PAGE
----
U-Bahn Line 4 Expansion
This morning we traveled to the Hafen (Harbor) City area of Hamburg to get a first-hand look at the construction of the newest line of the city’s U-Bahn rail system. The expansion project included the building of over four kilometers of new track – with two of the kilometers being underground tunnels – two new train stations, and a connection to the central train station, Jungfernstieg. Construction began back in September 2007 and is expected to be completed in 2012. Hamburger Hoctbahn, the owner and operator of the U-Bahn lines, gave us an introductory presentation, about some of the civil engineering work that was being done during the project. The presentation covered the scope of the project as well as a more in-depth discussion on some of the construction methodologies. The construction team was utilizing the shield method of tunneling; using a tunnel boring machine to create the two tunnels. Additionally, cut-and-cover excavation, sheet piles, and slurry walls were used to counter the site conditions. Collectively, the group took a genuine interest in learning about the technical details and methods that are being used in this project. After the presentation, we split into three groups and walked through various parts of the job site. We were able to see many interesting things including the tunnel boring machine in action, the piling used to construct walls, and a behind-the-scenes look at one of the new U-Bahn stations. Most of us appreciated the engineering challenges that needed to be overcome by the contractors. The visit was very worthwhile because we were able to think not only about the construction management issues, but also the technical and city development aspects as well.
Blog by Kevin Foster and Westley Bauling
Elbphilharmonie Concert Hall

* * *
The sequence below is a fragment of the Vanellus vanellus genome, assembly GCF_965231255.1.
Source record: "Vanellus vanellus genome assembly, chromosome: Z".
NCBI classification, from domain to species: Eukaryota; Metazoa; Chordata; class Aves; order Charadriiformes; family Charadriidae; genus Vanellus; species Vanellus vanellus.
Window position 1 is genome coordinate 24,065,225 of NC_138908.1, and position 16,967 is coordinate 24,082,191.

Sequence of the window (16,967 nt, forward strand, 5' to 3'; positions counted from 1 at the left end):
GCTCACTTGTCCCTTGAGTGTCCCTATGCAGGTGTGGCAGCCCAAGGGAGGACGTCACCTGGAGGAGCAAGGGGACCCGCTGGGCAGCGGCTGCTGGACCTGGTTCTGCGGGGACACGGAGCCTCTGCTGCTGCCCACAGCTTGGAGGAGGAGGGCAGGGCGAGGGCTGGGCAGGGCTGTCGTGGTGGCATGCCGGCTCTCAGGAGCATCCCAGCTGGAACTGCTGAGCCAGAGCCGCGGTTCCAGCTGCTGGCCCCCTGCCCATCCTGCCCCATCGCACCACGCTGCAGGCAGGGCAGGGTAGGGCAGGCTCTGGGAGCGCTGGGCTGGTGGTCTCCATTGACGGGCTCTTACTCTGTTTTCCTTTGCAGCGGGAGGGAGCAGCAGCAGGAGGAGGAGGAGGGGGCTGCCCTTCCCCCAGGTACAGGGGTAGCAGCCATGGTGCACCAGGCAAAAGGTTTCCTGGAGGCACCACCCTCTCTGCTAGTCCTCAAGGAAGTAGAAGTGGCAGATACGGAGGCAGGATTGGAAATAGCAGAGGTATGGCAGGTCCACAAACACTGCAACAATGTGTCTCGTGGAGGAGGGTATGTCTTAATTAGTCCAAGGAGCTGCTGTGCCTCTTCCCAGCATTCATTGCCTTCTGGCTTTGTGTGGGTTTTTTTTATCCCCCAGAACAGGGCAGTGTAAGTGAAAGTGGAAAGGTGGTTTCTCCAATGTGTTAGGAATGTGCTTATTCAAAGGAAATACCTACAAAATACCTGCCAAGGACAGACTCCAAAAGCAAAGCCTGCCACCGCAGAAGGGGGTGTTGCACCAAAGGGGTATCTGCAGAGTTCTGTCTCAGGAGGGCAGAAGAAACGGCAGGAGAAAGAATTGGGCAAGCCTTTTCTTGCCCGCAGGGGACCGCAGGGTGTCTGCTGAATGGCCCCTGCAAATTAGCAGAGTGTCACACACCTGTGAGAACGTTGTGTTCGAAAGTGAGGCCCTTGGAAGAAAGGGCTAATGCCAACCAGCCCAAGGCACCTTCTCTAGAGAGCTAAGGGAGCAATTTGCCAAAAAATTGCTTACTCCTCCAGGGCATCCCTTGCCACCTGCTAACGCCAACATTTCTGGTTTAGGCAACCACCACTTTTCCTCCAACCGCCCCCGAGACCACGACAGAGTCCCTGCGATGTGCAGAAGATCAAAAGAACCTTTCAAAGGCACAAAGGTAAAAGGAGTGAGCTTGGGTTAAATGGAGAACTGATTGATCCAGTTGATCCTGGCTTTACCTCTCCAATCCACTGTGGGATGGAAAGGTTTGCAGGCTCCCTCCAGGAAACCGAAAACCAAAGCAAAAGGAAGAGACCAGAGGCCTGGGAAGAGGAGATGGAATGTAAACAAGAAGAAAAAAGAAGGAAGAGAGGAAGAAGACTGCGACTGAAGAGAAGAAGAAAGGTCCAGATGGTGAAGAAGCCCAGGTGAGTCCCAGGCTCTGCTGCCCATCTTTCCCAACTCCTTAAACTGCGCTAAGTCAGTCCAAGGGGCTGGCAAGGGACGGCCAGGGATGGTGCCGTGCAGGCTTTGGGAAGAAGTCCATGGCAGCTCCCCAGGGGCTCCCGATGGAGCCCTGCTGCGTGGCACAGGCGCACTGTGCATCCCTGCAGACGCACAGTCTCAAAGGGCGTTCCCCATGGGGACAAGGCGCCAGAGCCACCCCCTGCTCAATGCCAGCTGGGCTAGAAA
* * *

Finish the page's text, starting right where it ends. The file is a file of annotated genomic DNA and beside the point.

After the trip to the U-Bahn Line 4 extension project, the GLCM group went to visit the Elbephilharmonie in Hafen City which is a multi-use warehouse redevelopment project. We first went to visit the Elbphilharmonie amphitheater mockup which was a 1/10 scale model to test the acoustics of the theater. Afterwards we went to visit the Hafen City information center which has several 3D models of the city as well as information on the future developments that are being planned for the area. After visiting the information center we got to visit the project site where we got to go up and see the construction that was taking place. The project consists of adding over 650 thousand square feet of multi-use space on top of a 600 thousand square foot abandoned warehouse from the 1960s. The multi-use space will include apartments, hotel rooms, two amphitheaters, and parking. The existing warehouse has been completely stripped and the only thing that remains is the exterior brickwork. It was one of a kind project and it was fascinating to see such a modern building being built on top of what used to be an old abandoned warehouse. During the tour we got to see the parking garage which was already completed and then got to go into the main amphitheater that is currently under construction. Afterwards we got to go up near the top of the building to get great views of Hamburg and of the Harbor. To finish out the day the group went to visit “Hauptkirche Sankt Michaeli” which one of the most famous churches in Hamburg and then followed it up with dinner near the city center.